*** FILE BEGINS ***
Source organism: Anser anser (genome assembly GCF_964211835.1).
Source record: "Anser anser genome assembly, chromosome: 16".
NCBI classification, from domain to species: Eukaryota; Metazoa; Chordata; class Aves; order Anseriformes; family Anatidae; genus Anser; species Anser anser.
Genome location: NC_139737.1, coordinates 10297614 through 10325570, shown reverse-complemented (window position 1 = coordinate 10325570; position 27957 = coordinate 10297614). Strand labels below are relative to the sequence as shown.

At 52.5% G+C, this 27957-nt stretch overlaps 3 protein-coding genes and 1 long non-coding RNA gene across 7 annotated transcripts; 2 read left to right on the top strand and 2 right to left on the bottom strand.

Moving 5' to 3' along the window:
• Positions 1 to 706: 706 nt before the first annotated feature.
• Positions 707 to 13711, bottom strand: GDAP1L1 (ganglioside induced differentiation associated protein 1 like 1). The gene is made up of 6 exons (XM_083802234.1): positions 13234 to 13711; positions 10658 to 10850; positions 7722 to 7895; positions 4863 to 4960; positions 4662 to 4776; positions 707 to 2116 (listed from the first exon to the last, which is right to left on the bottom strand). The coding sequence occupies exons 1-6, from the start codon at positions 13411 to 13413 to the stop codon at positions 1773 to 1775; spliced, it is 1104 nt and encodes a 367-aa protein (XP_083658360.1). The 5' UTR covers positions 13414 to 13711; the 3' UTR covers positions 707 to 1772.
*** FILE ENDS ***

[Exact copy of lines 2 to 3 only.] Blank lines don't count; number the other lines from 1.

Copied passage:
Source record: "Anser anser genome assembly, chromosome: 16".
NCBI classification, from domain to species: Eukaryota; Metazoa; Chordata; class Aves; order Anseriformes; family Anatidae; genus Anser; species Anser anser.